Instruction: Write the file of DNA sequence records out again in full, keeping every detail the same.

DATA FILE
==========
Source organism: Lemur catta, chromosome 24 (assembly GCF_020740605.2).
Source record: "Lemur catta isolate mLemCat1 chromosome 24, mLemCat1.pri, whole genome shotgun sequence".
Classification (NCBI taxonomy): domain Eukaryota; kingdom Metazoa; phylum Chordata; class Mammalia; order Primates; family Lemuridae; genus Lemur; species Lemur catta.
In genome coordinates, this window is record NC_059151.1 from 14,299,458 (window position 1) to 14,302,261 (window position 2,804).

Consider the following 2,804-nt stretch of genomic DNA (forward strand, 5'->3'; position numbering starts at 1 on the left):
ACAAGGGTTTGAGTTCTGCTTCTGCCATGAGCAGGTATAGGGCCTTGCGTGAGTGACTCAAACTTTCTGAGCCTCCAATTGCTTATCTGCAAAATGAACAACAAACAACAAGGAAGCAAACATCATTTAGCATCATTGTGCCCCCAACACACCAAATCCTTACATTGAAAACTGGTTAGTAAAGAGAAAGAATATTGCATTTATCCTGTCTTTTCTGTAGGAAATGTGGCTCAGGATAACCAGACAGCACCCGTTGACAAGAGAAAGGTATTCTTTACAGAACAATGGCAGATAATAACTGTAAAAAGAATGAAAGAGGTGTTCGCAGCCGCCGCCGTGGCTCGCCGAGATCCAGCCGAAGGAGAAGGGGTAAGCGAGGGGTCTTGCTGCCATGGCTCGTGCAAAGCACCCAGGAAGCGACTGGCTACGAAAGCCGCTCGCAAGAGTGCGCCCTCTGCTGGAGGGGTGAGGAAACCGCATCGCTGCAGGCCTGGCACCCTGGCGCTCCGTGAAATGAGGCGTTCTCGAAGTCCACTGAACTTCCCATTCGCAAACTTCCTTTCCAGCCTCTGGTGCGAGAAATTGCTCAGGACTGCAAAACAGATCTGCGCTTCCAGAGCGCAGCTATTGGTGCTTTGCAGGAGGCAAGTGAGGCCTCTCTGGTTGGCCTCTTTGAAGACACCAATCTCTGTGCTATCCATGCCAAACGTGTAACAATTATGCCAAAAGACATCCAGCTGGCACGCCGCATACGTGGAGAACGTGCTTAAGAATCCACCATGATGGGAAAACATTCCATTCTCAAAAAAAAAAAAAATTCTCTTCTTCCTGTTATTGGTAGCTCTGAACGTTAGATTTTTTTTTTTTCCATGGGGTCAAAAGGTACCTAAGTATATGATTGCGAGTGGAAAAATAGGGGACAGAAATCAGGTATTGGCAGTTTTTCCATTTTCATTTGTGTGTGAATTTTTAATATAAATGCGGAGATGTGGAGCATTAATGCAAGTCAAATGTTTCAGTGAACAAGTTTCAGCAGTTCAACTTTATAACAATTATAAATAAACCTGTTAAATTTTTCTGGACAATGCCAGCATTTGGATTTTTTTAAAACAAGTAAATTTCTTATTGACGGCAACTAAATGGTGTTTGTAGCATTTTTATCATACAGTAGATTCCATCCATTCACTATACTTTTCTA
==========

Source organism: Lemur catta, chromosome 24 (assembly GCF_020740605.2).
Source record: "Lemur catta isolate mLemCat1 chromosome 24, mLemCat1.pri, whole genome shotgun sequence".
Classification (NCBI taxonomy): domain Eukaryota; kingdom Metazoa; phylum Chordata; class Mammalia; order Primates; family Lemuridae; genus Lemur; species Lemur catta.
In genome coordinates, this window is record NC_059151.1 from 14,299,458 (window position 1) to 14,302,261 (window position 2,804).

Consider the following 2,804-nt stretch of genomic DNA (forward strand, 5'->3'; position numbering starts at 1 on the left):
ACAAGGGTTTGAGTTCTGCTTCTGCCATGAGCAGGTATAGGGCCTTGCGTGAGTGACTCAAACTTTCTGAGCCTCCAATTGCTTATCTGCAAAATGAACAACAAACAACAAGGAAGCAAACATCATTTAGCATCATTGTGCCCCCAACACACCAAATCCTTACATTGAAAACTGGTTAGTAAAGAGAAAGAATATTGCATTTATCCTGTCTTTTCTGTAGGAAATGTGGCTCAGGATAACCAGACAGCACCCGTTGACAAGAGAAAGGTATTCTTTACAGAACAATGGCAGATAATAACTGTAAAAAGAATGAAAGAGGTGTTCGCAGCCGCCGCCGTGGCTCGCCGAGATCCAGCCGAAGGAGAAGGGGTAAGCGAGGGGTCTTGCTGCCATGGCTCGTGCAAAGCACCCAGGAAGCGACTGGCTACGAAAGCCGCTCGCAAGAGTGCGCCCTCTGCTGGAGGGGTGAGGAAACCGCATCGCTGCAGGCCTGGCACCCTGGCGCTCCGTGAAATGAGGCGTTCTCGAAGTCCACTGAACTTCCCATTCGCAAACTTCCTTTCCAGCCTCTGGTGCGAGAAATTGCTCAGGACTGCAAAACAGATCTGCGCTTCCAGAGCGCAGCTATTGGTGCTTTGCAGGAGGCAAGTGAGGCCTCTCTGGTTGGCCTCTTTGAAGACACCAATCTCTGTGCTATCCATGCCAAACGTGTAACAATTATGCCAAAAGACATCCAGCTGGCACGCCGCATACGTGGAGAACGTGCTTAAGAATCCACCATGATGGGAAAACATTCCATTCTCAAAAAAAAAAAAAATTCTCTTCTTCCTGTTATTGGTAGCTCTGAACGTTAGATTTTTTTTTTTTCCATGGGGTCAAAAGGTACCTAAGTATATGATTGCGAGTGGAAAAATAGGGGACAGAAATCAGGTATTGGCAGTTTTTCCATTTTCATTTGTGTGTGAATTTTTAATATAAATGCGGAGATGTGGAGCATTAATGCAAGTCAAATGTTTCAGTGAACAAGTTTCAGCAGTTCAACTTTATAACAATTATAAATAAACCTGTTAAATTTTTCTGGACAATGCCAGCATTTGGATTTTTTTAAAACAAGTAAATTTCTTATTGACGGCAACTAAATGGTGTTTGTAGCATTTTTATCATACAGTAGATTCCATCCATTCACTATACTTTTCTA